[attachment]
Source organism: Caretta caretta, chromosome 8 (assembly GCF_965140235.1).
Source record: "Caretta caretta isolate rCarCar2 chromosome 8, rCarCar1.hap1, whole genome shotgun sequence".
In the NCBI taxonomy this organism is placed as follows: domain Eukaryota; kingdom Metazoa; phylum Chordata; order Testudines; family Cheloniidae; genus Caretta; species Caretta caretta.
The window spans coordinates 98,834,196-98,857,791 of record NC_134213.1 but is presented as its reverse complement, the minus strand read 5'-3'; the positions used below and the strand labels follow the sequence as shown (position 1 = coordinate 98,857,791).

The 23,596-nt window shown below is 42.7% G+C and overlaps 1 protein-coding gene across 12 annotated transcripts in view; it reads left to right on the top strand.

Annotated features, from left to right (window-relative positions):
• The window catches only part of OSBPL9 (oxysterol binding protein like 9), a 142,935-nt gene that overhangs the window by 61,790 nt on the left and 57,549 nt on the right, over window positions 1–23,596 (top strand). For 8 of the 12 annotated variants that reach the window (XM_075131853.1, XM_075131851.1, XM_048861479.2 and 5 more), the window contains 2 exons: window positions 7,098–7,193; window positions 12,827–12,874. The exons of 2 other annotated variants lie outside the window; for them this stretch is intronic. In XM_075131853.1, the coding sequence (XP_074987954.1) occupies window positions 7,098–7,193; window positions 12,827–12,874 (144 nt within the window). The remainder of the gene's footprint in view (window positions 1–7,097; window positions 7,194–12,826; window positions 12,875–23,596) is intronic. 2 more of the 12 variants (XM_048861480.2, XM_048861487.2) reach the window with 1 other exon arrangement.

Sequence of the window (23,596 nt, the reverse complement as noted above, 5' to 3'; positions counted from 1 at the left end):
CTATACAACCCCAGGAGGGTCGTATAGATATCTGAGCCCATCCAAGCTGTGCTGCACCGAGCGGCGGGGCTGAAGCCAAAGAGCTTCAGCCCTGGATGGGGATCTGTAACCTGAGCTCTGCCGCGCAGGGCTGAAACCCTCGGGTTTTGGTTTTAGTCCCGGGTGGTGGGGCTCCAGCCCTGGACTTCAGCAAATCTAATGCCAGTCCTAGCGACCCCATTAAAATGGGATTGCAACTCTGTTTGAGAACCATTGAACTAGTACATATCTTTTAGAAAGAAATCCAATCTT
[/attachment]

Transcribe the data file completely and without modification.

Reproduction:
Source organism: Caretta caretta, chromosome 8 (assembly GCF_965140235.1).
Source record: "Caretta caretta isolate rCarCar2 chromosome 8, rCarCar1.hap1, whole genome shotgun sequence".
In the NCBI taxonomy this organism is placed as follows: domain Eukaryota; kingdom Metazoa; phylum Chordata; order Testudines; family Cheloniidae; genus Caretta; species Caretta caretta.
The window spans coordinates 98,834,196-98,857,791 of record NC_134213.1 but is presented as its reverse complement, the minus strand read 5'-3'; the positions used below and the strand labels follow the sequence as shown (position 1 = coordinate 98,857,791).

The 23,596-nt window shown below is 42.7% G+C and overlaps 1 protein-coding gene across 12 annotated transcripts in view; it reads left to right on the top strand.

Annotated features, from left to right (window-relative positions):
• The window catches only part of OSBPL9 (oxysterol binding protein like 9), a 142,935-nt gene that overhangs the window by 61,790 nt on the left and 57,549 nt on the right, over window positions 1–23,596 (top strand). For 8 of the 12 annotated variants that reach the window (XM_075131853.1, XM_075131851.1, XM_048861479.2 and 5 more), the window contains 2 exons: window positions 7,098–7,193; window positions 12,827–12,874. The exons of 2 other annotated variants lie outside the window; for them this stretch is intronic. In XM_075131853.1, the coding sequence (XP_074987954.1) occupies window positions 7,098–7,193; window positions 12,827–12,874 (144 nt within the window). The remainder of the gene's footprint in view (window positions 1–7,097; window positions 7,194–12,826; window positions 12,875–23,596) is intronic. 2 more of the 12 variants (XM_048861480.2, XM_048861487.2) reach the window with 1 other exon arrangement.

Sequence of the window (23,596 nt, the reverse complement as noted above, 5' to 3'; positions counted from 1 at the left end):
CTATACAACCCCAGGAGGGTCGTATAGATATCTGAGCCCATCCAAGCTGTGCTGCACCGAGCGGCGGGGCTGAAGCCAAAGAGCTTCAGCCCTGGATGGGGATCTGTAACCTGAGCTCTGCCGCGCAGGGCTGAAACCCTCGGGTTTTGGTTTTAGTCCCGGGTGGTGGGGCTCCAGCCCTGGACTTCAGCAAATCTAATGCCAGTCCTAGCGACCCCATTAAAATGGGATTGCAACTCTGTTTGAGAACCATTGAACTAGTACATATCTTTTAGAAAGAAATCCAATCTT